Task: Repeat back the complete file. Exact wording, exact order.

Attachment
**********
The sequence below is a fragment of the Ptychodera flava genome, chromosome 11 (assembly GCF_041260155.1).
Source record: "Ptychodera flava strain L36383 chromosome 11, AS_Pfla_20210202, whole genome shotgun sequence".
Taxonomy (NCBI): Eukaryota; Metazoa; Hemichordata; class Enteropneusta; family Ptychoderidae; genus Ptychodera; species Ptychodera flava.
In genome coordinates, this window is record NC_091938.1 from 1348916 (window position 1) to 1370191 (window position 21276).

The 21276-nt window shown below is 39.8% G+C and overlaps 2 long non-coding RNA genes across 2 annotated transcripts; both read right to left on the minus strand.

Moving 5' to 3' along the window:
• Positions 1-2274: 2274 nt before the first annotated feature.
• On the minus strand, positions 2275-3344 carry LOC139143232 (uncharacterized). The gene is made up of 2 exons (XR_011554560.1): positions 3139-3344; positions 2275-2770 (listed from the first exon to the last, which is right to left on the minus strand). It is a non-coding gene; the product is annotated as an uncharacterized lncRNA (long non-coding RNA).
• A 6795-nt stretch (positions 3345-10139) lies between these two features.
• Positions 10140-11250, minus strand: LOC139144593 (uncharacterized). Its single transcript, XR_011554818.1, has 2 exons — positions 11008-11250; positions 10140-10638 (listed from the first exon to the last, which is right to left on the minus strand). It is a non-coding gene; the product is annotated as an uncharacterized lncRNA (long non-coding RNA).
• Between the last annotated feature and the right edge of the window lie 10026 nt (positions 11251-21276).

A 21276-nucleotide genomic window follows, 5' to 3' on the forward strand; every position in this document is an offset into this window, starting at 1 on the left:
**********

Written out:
The sequence below is a fragment of the Ptychodera flava genome, chromosome 11 (assembly GCF_041260155.1).
Source record: "Ptychodera flava strain L36383 chromosome 11, AS_Pfla_20210202, whole genome shotgun sequence".
Taxonomy (NCBI): Eukaryota; Metazoa; Hemichordata; class Enteropneusta; family Ptychoderidae; genus Ptychodera; species Ptychodera flava.
In genome coordinates, this window is record NC_091938.1 from 1348916 (window position 1) to 1370191 (window position 21276).

The 21276-nt window shown below is 39.8% G+C and overlaps 2 long non-coding RNA genes across 2 annotated transcripts; both read right to left on the minus strand.

Moving 5' to 3' along the window:
• Positions 1-2274: 2274 nt before the first annotated feature.
• On the minus strand, positions 2275-3344 carry LOC139143232 (uncharacterized). The gene is made up of 2 exons (XR_011554560.1): positions 3139-3344; positions 2275-2770 (listed from the first exon to the last, which is right to left on the minus strand). It is a non-coding gene; the product is annotated as an uncharacterized lncRNA (long non-coding RNA).
• A 6795-nt stretch (positions 3345-10139) lies between these two features.
• Positions 10140-11250, minus strand: LOC139144593 (uncharacterized). Its single transcript, XR_011554818.1, has 2 exons — positions 11008-11250; positions 10140-10638 (listed from the first exon to the last, which is right to left on the minus strand). It is a non-coding gene; the product is annotated as an uncharacterized lncRNA (long non-coding RNA).
• Between the last annotated feature and the right edge of the window lie 10026 nt (positions 11251-21276).

A 21276-nucleotide genomic window follows, 5' to 3' on the forward strand; every position in this document is an offset into this window, starting at 1 on the left: